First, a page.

More than thirty years ago, a UCLA Extension class on photography ended and an adult student approached his instructor. The student inquired about a studio visit—not to his own studio, mind you, but to that of the instructor, who was an artist—the photographer Robert Cumming. On view now in the Hammer Building is The Continuity of Robert Cumming, a collection of some of Cumming’s photographs from the 1970s. Cumming was known for making fabricated tableaux—photographing them with an 8 x 10 view camera and making flummoxing photographs that play with perception.
The student was Albert Dorskind, then the vice president of Universal Studios, a passionate photography collector, and an amateur photographer. Seven years after that class, Mr. Dorskind, as president of the board of the Ralph M. Parsons Foundation, was instrumental in persuading Parsons to initiate funds to establish LACMA’s photography department—a matching grant was given to LACMA in 1983 and the department became its own curatorial division in 1984.
After visiting Cumming’s studio (which was the photographer’s residence in Orange, California), Mr. Dorskind invited Cumming to visit his studio—Universal Studios—to do some shooting. Cumming took him up on the offer and set off to wander the back lot of Universal, his 8 x 10 view camera in tow. At the time, Universal was in the middle of production on Roy Scheider’s next turn as police chief Brody in Jaws 2 (swearing he sees another shark out there!). The submarine thriller Gray Lady Down, starring Charlton Heston and Stacy Keach, was in production. A huge cross-section of a sub loomed like some postmodern jungle gym on stage #12.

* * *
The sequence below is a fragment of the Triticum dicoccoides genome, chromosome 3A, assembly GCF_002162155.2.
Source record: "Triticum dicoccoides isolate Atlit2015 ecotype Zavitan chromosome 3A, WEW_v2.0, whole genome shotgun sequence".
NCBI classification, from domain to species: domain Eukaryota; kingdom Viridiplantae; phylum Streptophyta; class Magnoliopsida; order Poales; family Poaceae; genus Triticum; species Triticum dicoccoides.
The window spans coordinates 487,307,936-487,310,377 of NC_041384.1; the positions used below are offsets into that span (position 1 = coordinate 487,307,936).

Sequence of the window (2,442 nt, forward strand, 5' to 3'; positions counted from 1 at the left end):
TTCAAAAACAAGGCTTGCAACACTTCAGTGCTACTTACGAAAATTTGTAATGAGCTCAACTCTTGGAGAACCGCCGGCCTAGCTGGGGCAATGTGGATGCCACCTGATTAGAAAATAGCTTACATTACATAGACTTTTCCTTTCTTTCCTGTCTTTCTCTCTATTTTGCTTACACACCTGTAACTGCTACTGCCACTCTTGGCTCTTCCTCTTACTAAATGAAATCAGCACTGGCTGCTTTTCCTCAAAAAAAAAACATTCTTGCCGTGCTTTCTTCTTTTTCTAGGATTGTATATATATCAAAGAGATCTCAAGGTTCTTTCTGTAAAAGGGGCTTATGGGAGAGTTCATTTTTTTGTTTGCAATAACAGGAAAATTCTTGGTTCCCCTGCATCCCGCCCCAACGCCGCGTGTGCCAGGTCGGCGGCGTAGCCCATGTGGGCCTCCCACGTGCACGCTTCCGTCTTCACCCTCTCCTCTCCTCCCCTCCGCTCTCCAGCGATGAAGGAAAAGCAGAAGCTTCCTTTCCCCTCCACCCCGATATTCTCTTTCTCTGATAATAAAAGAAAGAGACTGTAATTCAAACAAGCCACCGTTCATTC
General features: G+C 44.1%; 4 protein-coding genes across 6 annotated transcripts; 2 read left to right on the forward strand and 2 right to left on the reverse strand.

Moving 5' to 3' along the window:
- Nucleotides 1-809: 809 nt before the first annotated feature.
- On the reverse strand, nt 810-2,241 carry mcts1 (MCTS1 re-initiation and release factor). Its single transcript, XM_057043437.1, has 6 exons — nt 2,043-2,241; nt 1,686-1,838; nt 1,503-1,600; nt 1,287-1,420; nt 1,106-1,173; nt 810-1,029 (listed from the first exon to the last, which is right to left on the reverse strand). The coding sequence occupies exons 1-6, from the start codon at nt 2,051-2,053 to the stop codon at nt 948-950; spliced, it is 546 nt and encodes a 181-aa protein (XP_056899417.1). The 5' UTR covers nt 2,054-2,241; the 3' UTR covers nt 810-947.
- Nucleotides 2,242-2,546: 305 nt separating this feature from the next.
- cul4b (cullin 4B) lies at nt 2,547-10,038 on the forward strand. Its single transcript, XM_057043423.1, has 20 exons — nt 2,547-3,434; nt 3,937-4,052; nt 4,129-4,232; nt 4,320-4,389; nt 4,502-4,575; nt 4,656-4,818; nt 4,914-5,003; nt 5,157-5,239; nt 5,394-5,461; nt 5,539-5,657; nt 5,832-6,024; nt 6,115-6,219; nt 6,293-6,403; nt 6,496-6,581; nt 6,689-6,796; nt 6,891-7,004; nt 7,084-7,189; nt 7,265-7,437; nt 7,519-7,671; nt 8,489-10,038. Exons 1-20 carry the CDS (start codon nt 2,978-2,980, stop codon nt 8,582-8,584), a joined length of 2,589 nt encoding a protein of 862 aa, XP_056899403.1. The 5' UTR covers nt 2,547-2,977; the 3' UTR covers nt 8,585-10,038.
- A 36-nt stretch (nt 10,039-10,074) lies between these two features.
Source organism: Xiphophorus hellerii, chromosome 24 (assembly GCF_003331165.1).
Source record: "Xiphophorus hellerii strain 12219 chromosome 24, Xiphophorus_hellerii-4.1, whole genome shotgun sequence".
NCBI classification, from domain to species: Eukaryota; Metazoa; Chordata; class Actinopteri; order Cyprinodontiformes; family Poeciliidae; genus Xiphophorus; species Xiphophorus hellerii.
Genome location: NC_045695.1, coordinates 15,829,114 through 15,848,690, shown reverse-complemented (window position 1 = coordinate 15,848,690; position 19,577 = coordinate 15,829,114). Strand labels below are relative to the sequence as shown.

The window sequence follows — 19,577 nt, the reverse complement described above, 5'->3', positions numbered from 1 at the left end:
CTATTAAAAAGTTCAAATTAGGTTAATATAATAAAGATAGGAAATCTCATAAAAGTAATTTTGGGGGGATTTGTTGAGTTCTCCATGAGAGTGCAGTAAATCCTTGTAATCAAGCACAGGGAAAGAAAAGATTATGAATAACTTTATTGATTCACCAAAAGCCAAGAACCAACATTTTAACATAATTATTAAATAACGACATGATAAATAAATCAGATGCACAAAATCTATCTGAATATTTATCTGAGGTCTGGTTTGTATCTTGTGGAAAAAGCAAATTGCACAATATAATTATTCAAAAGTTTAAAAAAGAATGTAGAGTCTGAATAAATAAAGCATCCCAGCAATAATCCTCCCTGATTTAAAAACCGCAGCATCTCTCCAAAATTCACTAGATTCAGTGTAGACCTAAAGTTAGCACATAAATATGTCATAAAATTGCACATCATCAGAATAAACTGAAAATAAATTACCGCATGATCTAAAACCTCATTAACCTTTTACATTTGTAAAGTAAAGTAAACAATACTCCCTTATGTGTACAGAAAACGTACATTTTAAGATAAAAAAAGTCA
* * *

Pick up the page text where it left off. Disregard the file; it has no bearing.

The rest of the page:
Cumming shot for six months at Universal Studios, pretty much doing whatever he wanted. More than one hundred negatives later, he had the basis from which he selected twenty-five images for a limited-edition portfolio titled Studio Still Lifes. He also printed two copies of every single one and mounted and hand-titled them on board, binding them with extra long screw-and-post-style fasteners into two massive books. Cumming kept one of these books and gave the other to Mr. Dorskind. Years later, Mr. Dorskind donated his copy of the bound set of prints, along with a copy of the limited-edition portfolio, to LACMA, where a selection of those photographs is now on view outside of the Wallis Annenberg Photography Department. They are photographs that Robert Cumming has deemed “documents of the hardware employed by the ultimate illusion”—otherwise known as the twentieth-century film industry.
Sarah Bay Williams